Wednesday, July 05, 2000

Sub shops building identity here




By Lisa Biank Fasig
The Cincinnati Enquirer

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Peter Cancro, CEO of Jersey Mike's, and Joe Clark, who owns 10 stores, have fun on the job.
(Tony Jones photo)
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        To the average Cincinnatian, Jersey Mike's is a growing string of sub shops known for shredded lettuce, hard salami and some pretty good sandwiches. Some locals might even think the chain is based here.

        Jersey Mike's founder, Peter Cancro, is grateful that locals know that much. To the New Jersey native, who has spun a single store acquisition at age 17 into a 14-state business, building brand awareness here is as important as the freshness date on his cappacuolo.

        “For so long, not many people knew about us,” Mr. Cancro said. “We grew virtually sandwich by sandwich in the marketplace.”

        These days, Jersey Mike's 14 Cincinnati-area stores average annual sales of $475,000 each.

        The company is projecting 2000 sales of $85 million. It has another 150 stores in development.

        The 43-year-old submeister visited Cincinnati from Manasquan, N.J., earlier this month to help launch the opening of the company's 196th store, a franchise on

        Vine Street downtown. Mr. Cancro and store franchisee Joe Clark, 35, discussed the growth of a sub chain, building brand awareness and some of their favorite things.

        Question: I hear there's an interesting story behind the first restaurant. Please tell.

        Peter Cancro: The original store opened in '56, in a Jersey shore town where everybody used to vacation. I started in '71 and was able to buy the store (for $125,000) in '75, and that was because of a football coach of mine, it was youth football, Pop Warner. I went over to his house on a Sunday night, and he said maybe we can do something, and they ... were able to come up with almost all the money to buy the store.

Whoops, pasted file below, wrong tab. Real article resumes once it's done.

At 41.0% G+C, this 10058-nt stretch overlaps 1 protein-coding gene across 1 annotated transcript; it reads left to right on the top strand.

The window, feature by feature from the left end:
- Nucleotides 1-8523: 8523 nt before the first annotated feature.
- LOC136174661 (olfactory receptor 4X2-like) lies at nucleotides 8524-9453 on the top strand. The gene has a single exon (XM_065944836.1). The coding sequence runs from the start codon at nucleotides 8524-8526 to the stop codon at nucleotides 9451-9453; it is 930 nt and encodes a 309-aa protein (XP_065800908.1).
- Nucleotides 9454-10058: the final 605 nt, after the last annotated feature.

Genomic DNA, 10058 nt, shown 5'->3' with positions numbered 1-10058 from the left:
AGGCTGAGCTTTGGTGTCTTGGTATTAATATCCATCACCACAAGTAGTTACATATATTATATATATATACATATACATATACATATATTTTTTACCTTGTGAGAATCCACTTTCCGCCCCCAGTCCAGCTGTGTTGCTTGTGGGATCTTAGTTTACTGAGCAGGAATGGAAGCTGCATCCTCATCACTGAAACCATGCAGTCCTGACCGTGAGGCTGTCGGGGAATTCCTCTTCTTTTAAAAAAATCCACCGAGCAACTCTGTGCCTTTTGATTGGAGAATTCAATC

Q: How old were you?

        PC: Seventeen. I went to homeroom and history class and skipped a few classes. They weren't going to graduate me, but I came up with a medical excuse for gym. It was a little confusing — no one really knew what was going on, it happened so fast. It was March of my senior year.

        Q: At 17 you weren't even old enough to work the meat slicer.

        PC: Well, according to law, yeah.

        Q: What inspired you?

        PC: I had worked there three, four years before in the summer time. It was really pretty simple. There's a story, when sweeping the floors I used to break the broom sticks.

        Joe Clark: He would sweep so hard that he would snap the brooms.

        Q: You spent a good part of 1999 working the stores. What led to that and is it continuing this year?

        PC: Our whole pitch right now is we're really pushing the training in our business. We have tripled our training time. It used to be 21/2 weeks, now we want the people to train for two months.

        Q: Tell me a little about coming to Cincinnati.

        PC: A friend of mine was interested in investing, and we opened a corporate store out here. 1988 was the first store.

        Q: What are your biggest challenges?

        PC: The most difficult thing, I think it's just building that brand awareness, identity.

        JC: In this market, it's employees. We're not afraid to pay people what it would take to get them to work, it's just getting them to (do the) work. I just went out and invested in hiring a training manager. We want that consistency.

        Q: What's your favorite item at Jersey Mike's?

        PC: No. 12 there, Cancro special (provolone, roast beef and pepperoni). A lot of people came in years ago and always asked for the sandwich that I had, so we put it up on the menu board.

        JC: I'm just a No. 4, the pros cuttini, cappacuolo and provolone cheese loaded up.

        Q: Ever think about going public?

        PC: Sure. (Pause.) At 200 units strong, we don't have to go public to raise capital. We want to make sure that we're very, very strong. We want to try and get up to that 20 percent corporate store level. When we have about 50, 60 corporate stores (18 now), probably 300 franchise stores, then we look at possibly raising capital to go public.

        Q: If you hadn't founded Jersey Mike's, what do you think you'd be doing now?

        PC: I was going to go to North Carolina to play football at Chapel Hill, believe it or not. I was a running back, a defensive back.

        Q: Were you good?

        PC: Absolutely. We won the championship that year ('71). When I see the old tapes I say, "Boy I didn't realize I was that good.'

       



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